FIG. 16 shows a fifth embodiment 196 for measuring fluid pressure in accordance with the present invention. Fifth embodiment 196 is an alternative embodiment for a passive pressure sensing system, in which a variable inductance coil 200 converts the mechanical deformations of diaphragm 92 into a pressure measurement signal. As shown in FIG. 16, inductance coil 200 is a flat coil spaced beneath diaphragm 92. A fixed capacitance 202 is connected to inductance coil 200, as shown by lines 204, to form an LC resonant circuit 206. As diaphragm 92 deforms up and down in response to pressure variations in the working fluid, the inductance of coil 200 varies. As the fluid pressure increases, diaphragm 92 deforms in the direction of coil 200, thereby decreasing the inductance of coil 200 due to eddy current coupling between the metal diaphragm and coil. Conversely, when fluid pressure decreases, diaphragm 92 deforms away from coil 200, thereby decreasing the eddy current coupling and increasing the inductance of the coil. Accordingly, the inductance of coil 200 is inversely proportional to the pressure of the working fluid. As the inductance of coil 200 changes, the resonant frequency of the LC circuit 206 changes.

FIG. 17 is a block diagram of a pressure measurement system for the fourth and fifth embodiments 180, 196 of the invention. In this system, microprocessor 136 controls an inducing coil circuit 208 and inducing coil 210. Microprocessor 136 varies the frequency of inducing coil 210 to magnetically couple the coil with LC circuit 206 in implanted portion 32, as indicated by line 212. The frequency at which the internal and external coils couple will vary with the resonant frequency of the implanted LC circuit 206. The resonant frequency of the implanted LC circuit will vary with the fluid pressure within band 38. The variation in resonant frequency is measured by microprocessor 136 through inducing coil circuit 208. Once detected, the resonant frequency may be compared to known pressures at designated frequencies to determine the fluid pressure within band 38. A graphical user interface 140 in external module 214 displays the measured fluid pressure on display 66.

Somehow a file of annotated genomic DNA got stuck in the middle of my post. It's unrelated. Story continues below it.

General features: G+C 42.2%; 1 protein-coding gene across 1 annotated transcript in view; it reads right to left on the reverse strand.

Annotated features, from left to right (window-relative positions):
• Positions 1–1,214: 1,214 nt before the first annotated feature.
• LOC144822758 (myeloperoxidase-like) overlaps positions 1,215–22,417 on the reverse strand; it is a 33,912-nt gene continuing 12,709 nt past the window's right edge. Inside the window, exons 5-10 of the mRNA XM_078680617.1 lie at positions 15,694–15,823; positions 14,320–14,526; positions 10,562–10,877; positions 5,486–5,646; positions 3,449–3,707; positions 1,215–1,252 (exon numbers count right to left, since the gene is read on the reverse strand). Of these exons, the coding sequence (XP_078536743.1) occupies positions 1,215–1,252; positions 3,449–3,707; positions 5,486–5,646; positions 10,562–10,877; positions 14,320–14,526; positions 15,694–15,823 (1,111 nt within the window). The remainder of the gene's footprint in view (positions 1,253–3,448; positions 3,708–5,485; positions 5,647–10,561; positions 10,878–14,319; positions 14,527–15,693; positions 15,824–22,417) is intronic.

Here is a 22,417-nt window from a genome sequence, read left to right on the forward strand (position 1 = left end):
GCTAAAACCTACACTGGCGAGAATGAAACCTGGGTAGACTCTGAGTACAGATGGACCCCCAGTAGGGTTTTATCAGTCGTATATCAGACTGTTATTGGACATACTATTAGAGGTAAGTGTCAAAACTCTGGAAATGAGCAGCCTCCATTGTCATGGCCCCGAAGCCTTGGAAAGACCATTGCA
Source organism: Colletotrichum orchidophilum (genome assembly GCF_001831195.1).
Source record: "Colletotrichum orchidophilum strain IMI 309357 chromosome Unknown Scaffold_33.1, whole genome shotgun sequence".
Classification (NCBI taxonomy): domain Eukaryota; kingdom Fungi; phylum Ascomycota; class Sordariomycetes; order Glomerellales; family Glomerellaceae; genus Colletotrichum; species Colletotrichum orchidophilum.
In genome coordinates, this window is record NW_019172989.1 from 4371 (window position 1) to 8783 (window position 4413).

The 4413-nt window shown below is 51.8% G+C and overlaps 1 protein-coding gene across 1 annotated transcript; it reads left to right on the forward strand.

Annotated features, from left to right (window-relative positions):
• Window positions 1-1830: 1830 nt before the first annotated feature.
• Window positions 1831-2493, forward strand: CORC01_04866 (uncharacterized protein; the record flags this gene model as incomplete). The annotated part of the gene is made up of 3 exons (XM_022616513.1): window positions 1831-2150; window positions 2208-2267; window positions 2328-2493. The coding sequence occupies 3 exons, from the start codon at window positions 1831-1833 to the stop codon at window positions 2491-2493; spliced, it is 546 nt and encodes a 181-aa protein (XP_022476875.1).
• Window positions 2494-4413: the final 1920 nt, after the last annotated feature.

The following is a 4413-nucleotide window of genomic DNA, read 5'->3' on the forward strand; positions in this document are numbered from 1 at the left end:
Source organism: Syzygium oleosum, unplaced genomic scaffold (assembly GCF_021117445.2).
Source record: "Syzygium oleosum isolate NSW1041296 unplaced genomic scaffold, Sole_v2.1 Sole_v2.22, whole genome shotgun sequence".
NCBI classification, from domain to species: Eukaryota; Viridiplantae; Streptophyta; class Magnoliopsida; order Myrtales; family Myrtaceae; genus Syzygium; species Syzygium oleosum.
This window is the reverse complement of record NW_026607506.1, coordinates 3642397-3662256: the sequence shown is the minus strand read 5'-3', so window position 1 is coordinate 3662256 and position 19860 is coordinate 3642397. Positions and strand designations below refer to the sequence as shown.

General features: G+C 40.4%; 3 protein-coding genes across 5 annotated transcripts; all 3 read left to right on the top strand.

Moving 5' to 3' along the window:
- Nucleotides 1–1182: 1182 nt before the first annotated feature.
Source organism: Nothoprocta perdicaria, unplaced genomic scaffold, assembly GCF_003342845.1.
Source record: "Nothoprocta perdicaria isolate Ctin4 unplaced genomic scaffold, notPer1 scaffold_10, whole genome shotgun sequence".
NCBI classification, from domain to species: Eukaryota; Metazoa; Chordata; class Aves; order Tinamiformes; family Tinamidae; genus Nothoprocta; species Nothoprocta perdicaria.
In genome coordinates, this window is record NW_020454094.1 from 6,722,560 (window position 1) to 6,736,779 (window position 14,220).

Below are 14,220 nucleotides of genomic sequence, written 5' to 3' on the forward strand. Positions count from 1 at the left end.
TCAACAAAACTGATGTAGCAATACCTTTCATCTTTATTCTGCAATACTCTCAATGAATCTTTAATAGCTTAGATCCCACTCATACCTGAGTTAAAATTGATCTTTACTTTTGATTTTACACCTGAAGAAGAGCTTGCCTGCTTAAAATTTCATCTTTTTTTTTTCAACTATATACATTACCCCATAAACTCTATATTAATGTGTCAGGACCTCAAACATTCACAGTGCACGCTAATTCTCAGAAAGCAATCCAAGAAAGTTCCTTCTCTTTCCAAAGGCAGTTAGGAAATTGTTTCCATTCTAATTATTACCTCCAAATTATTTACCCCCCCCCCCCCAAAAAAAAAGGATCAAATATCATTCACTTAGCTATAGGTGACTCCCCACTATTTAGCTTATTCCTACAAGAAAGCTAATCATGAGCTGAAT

FIG. 18 is a graphical representation of a pressure signal 216 from the pressure sensing system of the invention, such as may appear on display 66 during interrogation by a user. In the example shown in FIG. 18, the fluid pressure is initially measured by pressure reading device 60 while the patient is stable, resulting in a steady pressure reading as shown. Next, an adjustment is applied to band 38 to decrease the stoma size. During the band adjustment, the pressure sensing system continues to measure the fluid pressure and transmit the pressure readings through the patient's skin to device 60. As seen in the graph of FIG. 18, the pressure reading rises slightly following the band adjustment. In the example shown, the patient is then asked to drink a liquid to check the accuracy of the adjustment. As the patient drinks, the pressure sensing system continues to measure the pressure spikes due to the peristaltic pressure of swallowing the liquid, and transmit the pressure readings to external module 36 for display. By measuring and visually depicting the loading of the restriction device against the peristaltic motion of the stomach both during and after an adjustment, the present invention provides the physician with an accurate, real-time visualization of the patient's response to the adjustment. This instantaneous, active display of recorded pressure data enables the physician to perform more accurate band adjustments. The data may be displayed over time to provide a pressure verses time history.

In addition to use during adjustments, the pressure sensing system of the invention may also be used to measure pressure variations in the restriction device at various intervals during treatment. Periodic pressure readings enable the pressure sensing system to function as a diagnostic tool, to ensure that the food intake restriction device is operating effectively. In particular, the pressure sensing system may be utilized to detect a no pressure condition within the band, indicating a fluid leakage. Alternatively, the system may be used to detect excessive pressure spikes within the band, indicating a kink in catheter 44 or a blockage within the stoma.

The pressure sensing system of the invention also enables a patient to track their own treatment, utilizing an external monitor, such as external device 36, at home. Using the external device, the patient may routinely download pressure readings to their physician's office, thereby reducing the number of office visits required to monitor the patient's treatment. Additionally, the patient could perform pressure readings at home and notify their physician when the band pressure drops below a specified baseline or exceeds a threshold, indicating the need for an adjustment of the device. The pressure sensing system of the invention thus has benefits as both a diagnostic and a monitoring tool during patient treatment with a bariatric device.